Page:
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Setting up the best work environment

2016-09-21

There must be thousands of articles like this, with the myriad ways different people set up their spaces. Lately I've been giving a lot of thought to what makes the perfect workspace for me for working efficiently. I'm a work environment freak, I need to have the best possible space for getting my creative neurons to fire.

So having said that, first things first:

What work are you doing?

The type of work matters a lot. Depending on what I'm doing, I can be somewhat liberal or very strict on my workspace environment and conditions. I'll be talking about digital art, design and development work, and obviously each type of work has its own quirks.

How much space do you need?

How comfortable are you in tight spaces? Do you like more cavernous, empty places? Or maybe tight, comfy and familiar? I'm of two camps here. For artistic and design work, I kind of like having the place I'm most familiar with, with my stuff surrounding me and a good stationary desk. This means no art or design outside the office. Tools matter too. For art and design, I have to work with a mouse. And maybe also a Wacom tablet. So that makes it even harder for me to work on the move.

For development work, however, as it involves mostly typing, I can do it wherever, be it in an office, a sofa, or a bed, or even a coffee shop or a public bench. Thieves may be a problem in public spaces, but in safe places with a lot of people and proper vigilance, it means I'm not tied to an office for that kind of work, which is great. It's a good thing to be able to roam around doing work that you like in different places.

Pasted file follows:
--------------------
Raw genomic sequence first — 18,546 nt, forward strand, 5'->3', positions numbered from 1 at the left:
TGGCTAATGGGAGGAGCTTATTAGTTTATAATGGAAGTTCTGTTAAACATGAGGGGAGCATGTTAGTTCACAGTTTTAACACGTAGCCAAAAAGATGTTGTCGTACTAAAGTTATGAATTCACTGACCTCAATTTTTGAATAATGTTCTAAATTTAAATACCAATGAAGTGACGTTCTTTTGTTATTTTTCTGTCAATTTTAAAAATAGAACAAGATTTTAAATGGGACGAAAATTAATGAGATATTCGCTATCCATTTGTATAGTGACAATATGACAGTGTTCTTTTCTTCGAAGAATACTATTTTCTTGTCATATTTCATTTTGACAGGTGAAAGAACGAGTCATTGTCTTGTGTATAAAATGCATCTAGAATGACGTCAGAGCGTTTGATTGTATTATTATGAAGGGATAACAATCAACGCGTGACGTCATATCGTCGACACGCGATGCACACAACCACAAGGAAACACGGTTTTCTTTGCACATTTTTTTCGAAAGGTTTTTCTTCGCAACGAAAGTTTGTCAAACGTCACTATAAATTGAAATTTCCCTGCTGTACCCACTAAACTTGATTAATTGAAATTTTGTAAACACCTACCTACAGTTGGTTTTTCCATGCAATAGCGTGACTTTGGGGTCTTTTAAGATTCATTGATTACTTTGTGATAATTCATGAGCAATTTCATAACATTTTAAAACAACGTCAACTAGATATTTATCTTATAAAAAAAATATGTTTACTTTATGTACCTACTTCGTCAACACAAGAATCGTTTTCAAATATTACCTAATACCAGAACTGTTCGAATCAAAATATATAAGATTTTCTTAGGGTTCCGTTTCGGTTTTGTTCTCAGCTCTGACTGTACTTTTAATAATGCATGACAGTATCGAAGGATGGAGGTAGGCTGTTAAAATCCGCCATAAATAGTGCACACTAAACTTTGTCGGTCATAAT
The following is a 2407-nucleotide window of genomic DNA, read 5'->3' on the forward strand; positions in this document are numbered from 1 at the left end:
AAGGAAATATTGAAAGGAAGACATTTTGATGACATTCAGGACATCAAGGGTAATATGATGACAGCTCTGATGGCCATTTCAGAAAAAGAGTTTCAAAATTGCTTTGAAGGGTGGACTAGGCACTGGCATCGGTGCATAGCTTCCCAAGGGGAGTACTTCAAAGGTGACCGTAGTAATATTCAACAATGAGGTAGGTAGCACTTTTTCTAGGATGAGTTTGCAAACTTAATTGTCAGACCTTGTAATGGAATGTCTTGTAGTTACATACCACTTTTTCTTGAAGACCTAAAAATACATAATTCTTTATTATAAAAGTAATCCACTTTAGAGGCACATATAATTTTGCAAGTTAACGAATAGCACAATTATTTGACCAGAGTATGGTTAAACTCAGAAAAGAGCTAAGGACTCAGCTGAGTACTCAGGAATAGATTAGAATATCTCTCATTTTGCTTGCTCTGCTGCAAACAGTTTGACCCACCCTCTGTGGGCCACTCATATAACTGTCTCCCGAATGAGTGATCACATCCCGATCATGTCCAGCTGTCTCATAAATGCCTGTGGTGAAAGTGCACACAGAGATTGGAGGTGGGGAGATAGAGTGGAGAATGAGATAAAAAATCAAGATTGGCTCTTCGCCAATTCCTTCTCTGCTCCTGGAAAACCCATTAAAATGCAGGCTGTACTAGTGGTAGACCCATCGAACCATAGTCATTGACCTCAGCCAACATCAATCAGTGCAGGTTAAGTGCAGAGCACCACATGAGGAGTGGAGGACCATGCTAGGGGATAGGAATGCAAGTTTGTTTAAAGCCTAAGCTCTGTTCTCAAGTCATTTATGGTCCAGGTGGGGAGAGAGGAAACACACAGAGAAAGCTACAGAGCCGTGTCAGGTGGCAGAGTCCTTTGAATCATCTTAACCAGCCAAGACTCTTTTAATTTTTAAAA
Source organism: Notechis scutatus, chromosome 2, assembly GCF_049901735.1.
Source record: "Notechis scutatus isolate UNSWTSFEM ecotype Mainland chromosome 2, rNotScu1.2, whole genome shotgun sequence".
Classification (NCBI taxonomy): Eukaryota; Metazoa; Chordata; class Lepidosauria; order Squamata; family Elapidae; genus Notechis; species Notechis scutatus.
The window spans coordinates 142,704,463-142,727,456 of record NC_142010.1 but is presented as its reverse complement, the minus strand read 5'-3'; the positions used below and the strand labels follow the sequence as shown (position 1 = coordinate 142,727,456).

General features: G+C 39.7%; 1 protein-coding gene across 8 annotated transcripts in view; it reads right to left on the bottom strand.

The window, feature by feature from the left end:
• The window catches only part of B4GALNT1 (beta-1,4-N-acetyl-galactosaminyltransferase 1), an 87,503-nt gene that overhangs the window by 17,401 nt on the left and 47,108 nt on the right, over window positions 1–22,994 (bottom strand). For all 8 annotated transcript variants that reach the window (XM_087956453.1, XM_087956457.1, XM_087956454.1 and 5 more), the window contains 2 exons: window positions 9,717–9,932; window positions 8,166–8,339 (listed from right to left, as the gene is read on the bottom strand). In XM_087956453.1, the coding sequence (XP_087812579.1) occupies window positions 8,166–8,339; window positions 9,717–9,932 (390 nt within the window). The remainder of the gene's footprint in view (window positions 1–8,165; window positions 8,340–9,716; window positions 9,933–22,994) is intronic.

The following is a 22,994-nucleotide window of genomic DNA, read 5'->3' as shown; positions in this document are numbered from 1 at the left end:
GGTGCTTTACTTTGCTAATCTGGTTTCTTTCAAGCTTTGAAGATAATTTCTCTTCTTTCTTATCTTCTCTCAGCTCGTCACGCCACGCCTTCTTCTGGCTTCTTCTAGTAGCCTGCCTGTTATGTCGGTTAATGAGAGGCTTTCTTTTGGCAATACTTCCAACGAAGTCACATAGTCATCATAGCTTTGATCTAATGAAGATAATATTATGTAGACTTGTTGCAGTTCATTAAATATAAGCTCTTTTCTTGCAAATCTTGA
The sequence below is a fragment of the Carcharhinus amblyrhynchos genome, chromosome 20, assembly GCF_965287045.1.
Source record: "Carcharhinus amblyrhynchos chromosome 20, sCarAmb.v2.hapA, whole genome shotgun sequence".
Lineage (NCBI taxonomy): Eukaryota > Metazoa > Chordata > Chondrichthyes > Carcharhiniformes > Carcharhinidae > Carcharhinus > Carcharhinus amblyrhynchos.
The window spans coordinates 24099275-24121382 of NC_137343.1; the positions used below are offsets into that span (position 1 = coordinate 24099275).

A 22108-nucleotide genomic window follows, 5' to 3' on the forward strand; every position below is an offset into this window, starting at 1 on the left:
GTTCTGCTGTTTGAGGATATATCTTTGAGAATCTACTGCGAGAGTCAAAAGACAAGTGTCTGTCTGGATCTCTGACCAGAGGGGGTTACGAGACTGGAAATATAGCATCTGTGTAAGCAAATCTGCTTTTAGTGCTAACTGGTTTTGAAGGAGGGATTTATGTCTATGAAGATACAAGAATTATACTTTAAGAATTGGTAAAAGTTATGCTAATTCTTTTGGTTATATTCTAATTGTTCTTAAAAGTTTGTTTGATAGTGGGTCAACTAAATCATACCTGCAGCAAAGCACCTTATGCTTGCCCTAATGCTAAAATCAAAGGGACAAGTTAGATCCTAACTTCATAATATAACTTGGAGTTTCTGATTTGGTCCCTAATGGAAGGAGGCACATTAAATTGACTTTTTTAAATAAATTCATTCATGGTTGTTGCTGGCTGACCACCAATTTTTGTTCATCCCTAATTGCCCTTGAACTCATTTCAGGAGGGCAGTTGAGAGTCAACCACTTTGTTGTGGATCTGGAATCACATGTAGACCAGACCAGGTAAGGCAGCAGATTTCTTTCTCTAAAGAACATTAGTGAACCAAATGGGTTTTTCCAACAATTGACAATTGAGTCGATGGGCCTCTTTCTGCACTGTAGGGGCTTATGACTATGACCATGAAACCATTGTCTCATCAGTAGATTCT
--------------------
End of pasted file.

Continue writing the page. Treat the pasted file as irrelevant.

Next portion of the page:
For art production, an iPad Pro is really the thing I'm most looking forward to trying. Being able to use an equivalent to a portable Wacom tablet (maybe even more precise) means I can set up an art studio on the go. I really hope some good apps are already in development for it.

Light

On the subject of light, it's important to have your monitor set at the right brightness, you don't want to be blinded by a harsh white light while sitting in the dark. It's better to have some dim lights around if you work at night, and if you work by day, have some curtains for the ability to actually being able to see what's in the monitor.